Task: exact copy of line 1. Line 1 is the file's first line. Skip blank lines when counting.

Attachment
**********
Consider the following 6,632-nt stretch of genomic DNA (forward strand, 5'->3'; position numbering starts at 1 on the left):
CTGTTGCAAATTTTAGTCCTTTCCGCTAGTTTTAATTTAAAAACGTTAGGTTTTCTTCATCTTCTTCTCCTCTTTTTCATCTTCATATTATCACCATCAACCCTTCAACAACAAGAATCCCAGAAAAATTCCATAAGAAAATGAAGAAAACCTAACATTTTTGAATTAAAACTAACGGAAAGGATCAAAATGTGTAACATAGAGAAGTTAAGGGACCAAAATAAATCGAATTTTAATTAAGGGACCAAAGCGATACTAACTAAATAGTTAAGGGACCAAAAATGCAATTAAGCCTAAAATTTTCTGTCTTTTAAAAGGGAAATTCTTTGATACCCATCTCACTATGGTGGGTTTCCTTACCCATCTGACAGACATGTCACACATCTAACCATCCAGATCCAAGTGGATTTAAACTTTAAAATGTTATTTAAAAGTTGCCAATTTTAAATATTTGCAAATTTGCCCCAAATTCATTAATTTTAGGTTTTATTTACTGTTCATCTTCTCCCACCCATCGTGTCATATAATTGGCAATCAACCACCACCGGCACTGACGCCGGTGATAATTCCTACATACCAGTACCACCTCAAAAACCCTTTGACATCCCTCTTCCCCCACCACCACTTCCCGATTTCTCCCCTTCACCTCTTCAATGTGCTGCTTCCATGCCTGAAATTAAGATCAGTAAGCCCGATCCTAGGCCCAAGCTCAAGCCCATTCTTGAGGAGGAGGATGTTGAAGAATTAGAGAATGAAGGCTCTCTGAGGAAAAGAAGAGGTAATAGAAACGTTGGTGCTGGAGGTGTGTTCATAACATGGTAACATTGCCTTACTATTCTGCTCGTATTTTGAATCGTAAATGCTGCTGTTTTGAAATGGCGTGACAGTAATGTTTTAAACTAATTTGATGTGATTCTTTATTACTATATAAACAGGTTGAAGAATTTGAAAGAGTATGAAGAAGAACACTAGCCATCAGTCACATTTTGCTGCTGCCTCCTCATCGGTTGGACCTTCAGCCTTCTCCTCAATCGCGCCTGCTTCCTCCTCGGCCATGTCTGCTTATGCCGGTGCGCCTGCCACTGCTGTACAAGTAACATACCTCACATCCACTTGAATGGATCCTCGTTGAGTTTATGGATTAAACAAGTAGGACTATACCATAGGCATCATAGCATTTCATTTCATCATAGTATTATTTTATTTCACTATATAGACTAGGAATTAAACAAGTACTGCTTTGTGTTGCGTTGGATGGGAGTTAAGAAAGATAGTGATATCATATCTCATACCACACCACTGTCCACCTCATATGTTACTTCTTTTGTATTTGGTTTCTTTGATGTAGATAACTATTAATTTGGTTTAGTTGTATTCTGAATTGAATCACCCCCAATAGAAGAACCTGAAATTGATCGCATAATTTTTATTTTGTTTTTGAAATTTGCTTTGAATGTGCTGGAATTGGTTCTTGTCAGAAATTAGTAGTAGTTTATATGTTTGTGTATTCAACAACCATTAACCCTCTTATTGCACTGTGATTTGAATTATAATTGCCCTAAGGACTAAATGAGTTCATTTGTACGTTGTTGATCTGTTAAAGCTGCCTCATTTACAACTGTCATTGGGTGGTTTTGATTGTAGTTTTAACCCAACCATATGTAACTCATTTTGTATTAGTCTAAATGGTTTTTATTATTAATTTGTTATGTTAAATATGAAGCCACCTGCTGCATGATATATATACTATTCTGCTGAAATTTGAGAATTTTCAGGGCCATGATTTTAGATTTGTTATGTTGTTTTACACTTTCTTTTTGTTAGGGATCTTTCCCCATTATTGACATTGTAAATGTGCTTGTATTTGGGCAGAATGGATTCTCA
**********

Consider the following 6,632-nt stretch of genomic DNA (forward strand, 5'->3'; position numbering starts at 1 on the left):